It’s very easy to have bitterness in your heart. But do you believe God's plan is the best plan? Do you believe that God's will is perfect? First-class Christians believe God's will is perfect. They're satisfied in it, they want to do it, and they want to give everything to see that happen. They're not looking for another thing. 

Once they understand that God's will is perfect, what happens? They surrender completely to Jesus. They give themselves fully to the work of the Gospel. Once you believe God's will is perfect, you're satisfied knowing, “If He is leading me, I am going. If that's what He has called me to, I am doing it. I refuse to camp out on the wrong side of the Jordan. I refuse to be second-class. I believe God has prepared me. I believe God has called me. I am taking the step, I am going, and I will not hold back.” 

In our Bible study, we studied in Luke 9 of these three people who came up to Jesus and said, “I will follow You.” They said they wanted to be first-class, but instead they ended up wanting to be second. “I will follow You, but let me go home first and bury my father.” But his father's still alive, he hadn't died yet. “I will follow You, but let me get my inheritance first. Let me make sure I've got this world covered, and then I'll follow You. I need to be comfortable and it needs to be convenient for me.” No sacrificial integrity. No following through on the commitments you've made to the Lord. 

But when you absolutely surrender yourself to Jesus, we say, “Whatever You tell us, we will do. Wherever you send us, we will go. Full stop. No excuses. Absolute surrender. Why? Because God's will is perfect and I know God is not going to ask me to do something that He has not gifted me to do and is not going to bless me through. I know God is not going to send me someplace where He is not going to be there with me, working through all that I'm saying and doing.” Absolute surrender. 

He’s asking us today to respond, to be strong and courageous. You've got two and a half tribes who want to be second-best. You’ve got nine and a half tribes who will absolutely surrender and cross over. Can you really be a second-class Christian? Can you really experience the fullness of life in Christ if you only believe half-heartedly and you keep your eyes focused on this world? 

They were told not to be discouraged. “We will go! Our unity will encourage everybody!” But in reality, what we find happens when you look at the list of numbers (and that's why all those passages in the Old Testament are filled with boring numbers because at the end of the day, they're there to prove something), the people that were of fighting age from the Reubenites, Gadites, and half tribe of Manasseh is about 100,000 men. But when you read in Joshua 4 of the people that came from these two and a half tribes to fight, you find there's only 40,000 that showed up. That's only 40%! “We will go! We will fight! Be strong! Be courageous!” Then what happens? 40% show up. 60% commitment fail.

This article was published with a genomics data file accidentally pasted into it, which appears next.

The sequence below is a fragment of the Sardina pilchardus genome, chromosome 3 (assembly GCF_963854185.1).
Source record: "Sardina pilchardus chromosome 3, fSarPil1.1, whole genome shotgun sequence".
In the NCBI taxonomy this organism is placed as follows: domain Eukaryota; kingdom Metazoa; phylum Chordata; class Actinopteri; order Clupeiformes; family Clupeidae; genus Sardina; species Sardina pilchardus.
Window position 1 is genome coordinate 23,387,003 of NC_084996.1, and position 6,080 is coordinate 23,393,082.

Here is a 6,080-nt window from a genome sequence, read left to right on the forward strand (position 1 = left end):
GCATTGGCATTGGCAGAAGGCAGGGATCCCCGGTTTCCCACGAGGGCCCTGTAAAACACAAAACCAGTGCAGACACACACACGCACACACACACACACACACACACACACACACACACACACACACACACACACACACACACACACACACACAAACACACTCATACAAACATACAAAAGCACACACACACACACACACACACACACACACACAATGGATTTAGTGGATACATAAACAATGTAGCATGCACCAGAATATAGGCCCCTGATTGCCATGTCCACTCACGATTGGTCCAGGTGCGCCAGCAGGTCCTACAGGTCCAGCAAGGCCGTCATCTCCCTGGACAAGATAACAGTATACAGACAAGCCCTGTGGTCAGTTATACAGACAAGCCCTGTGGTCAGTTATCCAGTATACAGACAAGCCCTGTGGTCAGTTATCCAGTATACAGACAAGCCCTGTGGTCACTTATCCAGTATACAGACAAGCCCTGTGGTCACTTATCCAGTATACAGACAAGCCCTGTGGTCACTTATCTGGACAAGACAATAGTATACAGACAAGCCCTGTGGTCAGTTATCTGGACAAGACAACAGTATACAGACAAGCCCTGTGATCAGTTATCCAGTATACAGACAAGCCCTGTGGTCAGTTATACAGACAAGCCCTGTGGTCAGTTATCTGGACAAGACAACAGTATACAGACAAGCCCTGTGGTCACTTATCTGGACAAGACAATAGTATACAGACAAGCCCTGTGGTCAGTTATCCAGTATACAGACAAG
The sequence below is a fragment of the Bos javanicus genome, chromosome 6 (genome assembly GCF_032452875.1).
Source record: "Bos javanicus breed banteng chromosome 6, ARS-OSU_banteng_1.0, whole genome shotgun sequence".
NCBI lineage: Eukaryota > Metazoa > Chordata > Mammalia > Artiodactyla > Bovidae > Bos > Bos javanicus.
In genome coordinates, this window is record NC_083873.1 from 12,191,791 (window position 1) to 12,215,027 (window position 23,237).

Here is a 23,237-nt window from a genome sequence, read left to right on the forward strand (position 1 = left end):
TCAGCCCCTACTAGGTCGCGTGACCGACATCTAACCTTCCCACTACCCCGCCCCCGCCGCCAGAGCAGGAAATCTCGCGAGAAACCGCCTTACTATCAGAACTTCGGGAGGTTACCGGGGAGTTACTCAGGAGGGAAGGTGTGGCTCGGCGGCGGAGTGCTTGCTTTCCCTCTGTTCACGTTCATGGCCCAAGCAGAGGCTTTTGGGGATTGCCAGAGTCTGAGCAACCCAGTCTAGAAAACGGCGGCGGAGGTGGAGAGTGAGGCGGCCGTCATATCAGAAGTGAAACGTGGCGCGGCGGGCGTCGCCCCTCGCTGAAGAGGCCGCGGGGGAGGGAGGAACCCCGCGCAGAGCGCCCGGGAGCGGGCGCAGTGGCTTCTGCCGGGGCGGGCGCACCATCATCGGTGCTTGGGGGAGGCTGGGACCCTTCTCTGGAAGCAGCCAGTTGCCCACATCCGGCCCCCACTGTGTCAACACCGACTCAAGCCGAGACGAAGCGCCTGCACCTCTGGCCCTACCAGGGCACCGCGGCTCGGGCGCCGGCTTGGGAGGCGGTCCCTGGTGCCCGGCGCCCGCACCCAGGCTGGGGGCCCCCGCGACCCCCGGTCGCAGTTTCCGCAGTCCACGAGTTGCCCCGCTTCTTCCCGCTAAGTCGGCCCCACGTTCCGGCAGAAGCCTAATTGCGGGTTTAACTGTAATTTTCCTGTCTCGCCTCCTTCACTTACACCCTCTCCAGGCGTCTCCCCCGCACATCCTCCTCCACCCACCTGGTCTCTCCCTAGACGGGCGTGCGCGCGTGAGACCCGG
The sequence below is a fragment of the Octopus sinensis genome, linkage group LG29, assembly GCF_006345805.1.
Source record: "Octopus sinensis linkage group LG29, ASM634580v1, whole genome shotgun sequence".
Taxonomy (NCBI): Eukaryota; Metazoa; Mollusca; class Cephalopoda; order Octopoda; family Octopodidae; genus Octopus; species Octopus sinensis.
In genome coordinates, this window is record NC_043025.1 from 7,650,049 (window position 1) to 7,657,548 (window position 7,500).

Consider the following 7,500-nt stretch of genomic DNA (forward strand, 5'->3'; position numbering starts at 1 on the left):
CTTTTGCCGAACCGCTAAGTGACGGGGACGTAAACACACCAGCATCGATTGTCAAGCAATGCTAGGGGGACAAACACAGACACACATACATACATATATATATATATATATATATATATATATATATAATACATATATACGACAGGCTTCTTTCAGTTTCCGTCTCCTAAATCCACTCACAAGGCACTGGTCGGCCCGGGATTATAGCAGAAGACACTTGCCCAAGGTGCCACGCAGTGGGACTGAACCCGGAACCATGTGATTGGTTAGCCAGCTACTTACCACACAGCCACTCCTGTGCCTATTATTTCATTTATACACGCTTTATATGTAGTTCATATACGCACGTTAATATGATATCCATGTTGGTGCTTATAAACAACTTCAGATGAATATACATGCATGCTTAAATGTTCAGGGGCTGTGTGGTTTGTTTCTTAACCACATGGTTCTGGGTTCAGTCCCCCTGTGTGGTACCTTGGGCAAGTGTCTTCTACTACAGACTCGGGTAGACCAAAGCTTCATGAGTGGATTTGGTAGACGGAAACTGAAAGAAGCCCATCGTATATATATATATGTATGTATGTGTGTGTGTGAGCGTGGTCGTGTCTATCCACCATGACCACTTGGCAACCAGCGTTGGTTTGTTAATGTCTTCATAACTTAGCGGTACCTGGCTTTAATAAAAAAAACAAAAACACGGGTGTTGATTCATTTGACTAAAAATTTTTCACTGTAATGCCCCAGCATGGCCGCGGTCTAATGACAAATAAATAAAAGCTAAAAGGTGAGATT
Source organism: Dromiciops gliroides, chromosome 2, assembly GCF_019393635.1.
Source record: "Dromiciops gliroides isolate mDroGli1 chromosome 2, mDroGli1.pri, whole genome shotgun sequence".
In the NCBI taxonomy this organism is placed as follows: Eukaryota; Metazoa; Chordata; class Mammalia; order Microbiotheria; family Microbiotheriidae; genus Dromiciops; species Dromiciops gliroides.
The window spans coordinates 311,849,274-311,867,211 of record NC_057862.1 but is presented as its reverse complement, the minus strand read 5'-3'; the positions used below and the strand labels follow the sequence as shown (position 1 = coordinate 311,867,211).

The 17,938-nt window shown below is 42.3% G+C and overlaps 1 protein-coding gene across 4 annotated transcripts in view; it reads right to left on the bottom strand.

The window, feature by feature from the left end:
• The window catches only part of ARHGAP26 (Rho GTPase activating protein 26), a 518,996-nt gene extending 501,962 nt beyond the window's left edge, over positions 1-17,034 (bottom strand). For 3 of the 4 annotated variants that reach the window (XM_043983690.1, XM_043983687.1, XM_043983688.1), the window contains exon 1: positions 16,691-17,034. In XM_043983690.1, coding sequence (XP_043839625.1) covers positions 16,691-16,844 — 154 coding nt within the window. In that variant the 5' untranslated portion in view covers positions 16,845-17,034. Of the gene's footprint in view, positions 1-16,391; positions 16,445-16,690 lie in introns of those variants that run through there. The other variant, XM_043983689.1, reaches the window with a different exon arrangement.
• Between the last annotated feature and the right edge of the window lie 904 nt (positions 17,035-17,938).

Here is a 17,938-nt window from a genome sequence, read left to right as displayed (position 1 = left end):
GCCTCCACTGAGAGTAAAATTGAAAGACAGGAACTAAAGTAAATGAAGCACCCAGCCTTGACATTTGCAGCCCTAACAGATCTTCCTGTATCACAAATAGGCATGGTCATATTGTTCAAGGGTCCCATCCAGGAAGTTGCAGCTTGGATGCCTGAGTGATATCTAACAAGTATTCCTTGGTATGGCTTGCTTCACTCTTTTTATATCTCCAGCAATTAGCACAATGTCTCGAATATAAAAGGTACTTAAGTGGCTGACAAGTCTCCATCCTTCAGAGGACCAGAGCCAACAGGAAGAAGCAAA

What's your commitment level today? God's plan is the best plan. It can only be fulfilled if we absolutely surrender to Jesus. The question is, where is your commitment? 40%? 10%? If no better offer shows up, then I will show up? Today, God has given you a picture of His will. Do you know what it is? 

I find people aren't confused on what God's will is. I think the question is, “Will I cross over? Will I take the step today to put my life completely in His hands? To put my future completely in His hands? Will I trust Him more than I trust what I see with my eyes? Will I obey immediately? Will I commit myself and follow through? Will I listen to His Word and trust every one of it?” When we cross over, God is with us. 

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Father, we don't want to be half-hearted. We don't want to be like the people that settle for second-best, but we want to be people that not only trust You, but act upon it. So today, Father, as we have reflected on Your Word and as You've called us to a deeper commitment to following You, we ask that at this time You will lead us into Your plans for us. That our hearts will well up in great enthusiasm for the work of the Lord. That we'll be more willing to take the step of faith and encourage one another as we pursue our Jordan-crossing. Today, as You are speaking into our hearts, as we face our challenges in our marriages, in our singleness, in our career, and in our life-calling, Father open our eyes to see You in heaven. To know that every promise, You fulfill. Give us the faith to step out. Give us the faith to pursue You. May Your name be glorified in and through us. We thank you. In Jesus's name we pray, Amen.